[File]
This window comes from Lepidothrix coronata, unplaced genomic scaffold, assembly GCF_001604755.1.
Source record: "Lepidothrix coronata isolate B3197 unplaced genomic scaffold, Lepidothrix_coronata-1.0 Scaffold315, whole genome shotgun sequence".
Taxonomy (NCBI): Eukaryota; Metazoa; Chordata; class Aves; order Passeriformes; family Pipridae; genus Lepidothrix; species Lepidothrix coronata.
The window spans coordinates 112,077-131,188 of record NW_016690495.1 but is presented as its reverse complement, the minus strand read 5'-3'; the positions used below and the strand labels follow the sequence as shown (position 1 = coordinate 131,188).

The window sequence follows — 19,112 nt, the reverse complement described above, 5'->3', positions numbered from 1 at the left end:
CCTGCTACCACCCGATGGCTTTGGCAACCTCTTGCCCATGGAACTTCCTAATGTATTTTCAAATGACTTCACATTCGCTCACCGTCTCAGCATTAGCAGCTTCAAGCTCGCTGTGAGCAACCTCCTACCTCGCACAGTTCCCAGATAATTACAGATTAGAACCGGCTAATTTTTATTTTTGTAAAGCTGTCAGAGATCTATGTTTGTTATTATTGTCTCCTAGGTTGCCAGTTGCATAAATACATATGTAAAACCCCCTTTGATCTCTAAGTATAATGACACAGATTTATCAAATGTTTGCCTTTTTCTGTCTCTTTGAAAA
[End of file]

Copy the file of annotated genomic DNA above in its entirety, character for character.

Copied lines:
This window comes from Lepidothrix coronata, unplaced genomic scaffold, assembly GCF_001604755.1.
Source record: "Lepidothrix coronata isolate B3197 unplaced genomic scaffold, Lepidothrix_coronata-1.0 Scaffold315, whole genome shotgun sequence".
Taxonomy (NCBI): Eukaryota; Metazoa; Chordata; class Aves; order Passeriformes; family Pipridae; genus Lepidothrix; species Lepidothrix coronata.
The window spans coordinates 112,077-131,188 of record NW_016690495.1 but is presented as its reverse complement, the minus strand read 5'-3'; the positions used below and the strand labels follow the sequence as shown (position 1 = coordinate 131,188).

The window sequence follows — 19,112 nt, the reverse complement described above, 5'->3', positions numbered from 1 at the left end:
CCTGCTACCACCCGATGGCTTTGGCAACCTCTTGCCCATGGAACTTCCTAATGTATTTTCAAATGACTTCACATTCGCTCACCGTCTCAGCATTAGCAGCTTCAAGCTCGCTGTGAGCAACCTCCTACCTCGCACAGTTCCCAGATAATTACAGATTAGAACCGGCTAATTTTTATTTTTGTAAAGCTGTCAGAGATCTATGTTTGTTATTATTGTCTCCTAGGTTGCCAGTTGCATAAATACATATGTAAAACCCCCTTTGATCTCTAAGTATAATGACACAGATTTATCAAATGTTTGCCTTTTTCTGTCTCTTTGAAAA